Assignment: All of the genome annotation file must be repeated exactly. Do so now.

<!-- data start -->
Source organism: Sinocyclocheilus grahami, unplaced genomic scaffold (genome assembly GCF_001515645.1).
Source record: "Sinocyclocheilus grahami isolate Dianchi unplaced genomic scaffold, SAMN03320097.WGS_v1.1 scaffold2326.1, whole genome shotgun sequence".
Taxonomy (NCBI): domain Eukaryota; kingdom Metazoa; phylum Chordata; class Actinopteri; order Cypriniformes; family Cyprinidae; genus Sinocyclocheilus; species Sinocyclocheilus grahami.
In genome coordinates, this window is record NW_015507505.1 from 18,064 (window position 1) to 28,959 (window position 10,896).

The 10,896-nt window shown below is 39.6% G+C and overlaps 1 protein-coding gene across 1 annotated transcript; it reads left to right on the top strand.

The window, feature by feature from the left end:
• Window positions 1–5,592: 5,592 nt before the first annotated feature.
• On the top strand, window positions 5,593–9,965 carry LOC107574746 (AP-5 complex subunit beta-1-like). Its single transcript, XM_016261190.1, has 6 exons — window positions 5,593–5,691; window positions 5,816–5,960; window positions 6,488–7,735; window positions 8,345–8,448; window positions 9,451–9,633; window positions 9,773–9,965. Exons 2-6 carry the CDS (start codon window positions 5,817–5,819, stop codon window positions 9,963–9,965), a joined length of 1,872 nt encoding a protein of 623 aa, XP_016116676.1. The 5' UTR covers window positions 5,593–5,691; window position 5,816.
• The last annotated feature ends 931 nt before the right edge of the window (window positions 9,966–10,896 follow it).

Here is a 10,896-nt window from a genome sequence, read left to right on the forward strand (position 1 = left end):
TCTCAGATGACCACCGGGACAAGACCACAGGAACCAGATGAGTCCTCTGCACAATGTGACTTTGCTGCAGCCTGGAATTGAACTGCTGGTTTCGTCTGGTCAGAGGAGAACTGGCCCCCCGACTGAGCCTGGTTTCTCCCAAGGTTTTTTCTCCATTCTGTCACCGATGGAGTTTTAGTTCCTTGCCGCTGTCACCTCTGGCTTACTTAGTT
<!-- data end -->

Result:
Source organism: Sinocyclocheilus grahami, unplaced genomic scaffold (genome assembly GCF_001515645.1).
Source record: "Sinocyclocheilus grahami isolate Dianchi unplaced genomic scaffold, SAMN03320097.WGS_v1.1 scaffold2326.1, whole genome shotgun sequence".
Taxonomy (NCBI): domain Eukaryota; kingdom Metazoa; phylum Chordata; class Actinopteri; order Cypriniformes; family Cyprinidae; genus Sinocyclocheilus; species Sinocyclocheilus grahami.
In genome coordinates, this window is record NW_015507505.1 from 18,064 (window position 1) to 28,959 (window position 10,896).

The 10,896-nt window shown below is 39.6% G+C and overlaps 1 protein-coding gene across 1 annotated transcript; it reads left to right on the top strand.

The window, feature by feature from the left end:
• Window positions 1–5,592: 5,592 nt before the first annotated feature.
• On the top strand, window positions 5,593–9,965 carry LOC107574746 (AP-5 complex subunit beta-1-like). Its single transcript, XM_016261190.1, has 6 exons — window positions 5,593–5,691; window positions 5,816–5,960; window positions 6,488–7,735; window positions 8,345–8,448; window positions 9,451–9,633; window positions 9,773–9,965. Exons 2-6 carry the CDS (start codon window positions 5,817–5,819, stop codon window positions 9,963–9,965), a joined length of 1,872 nt encoding a protein of 623 aa, XP_016116676.1. The 5' UTR covers window positions 5,593–5,691; window position 5,816.
• The last annotated feature ends 931 nt before the right edge of the window (window positions 9,966–10,896 follow it).

Here is a 10,896-nt window from a genome sequence, read left to right on the forward strand (position 1 = left end):
TCTCAGATGACCACCGGGACAAGACCACAGGAACCAGATGAGTCCTCTGCACAATGTGACTTTGCTGCAGCCTGGAATTGAACTGCTGGTTTCGTCTGGTCAGAGGAGAACTGGCCCCCCGACTGAGCCTGGTTTCTCCCAAGGTTTTTTCTCCATTCTGTCACCGATGGAGTTTTAGTTCCTTGCCGCTGTCACCTCTGGCTTACTTAGTT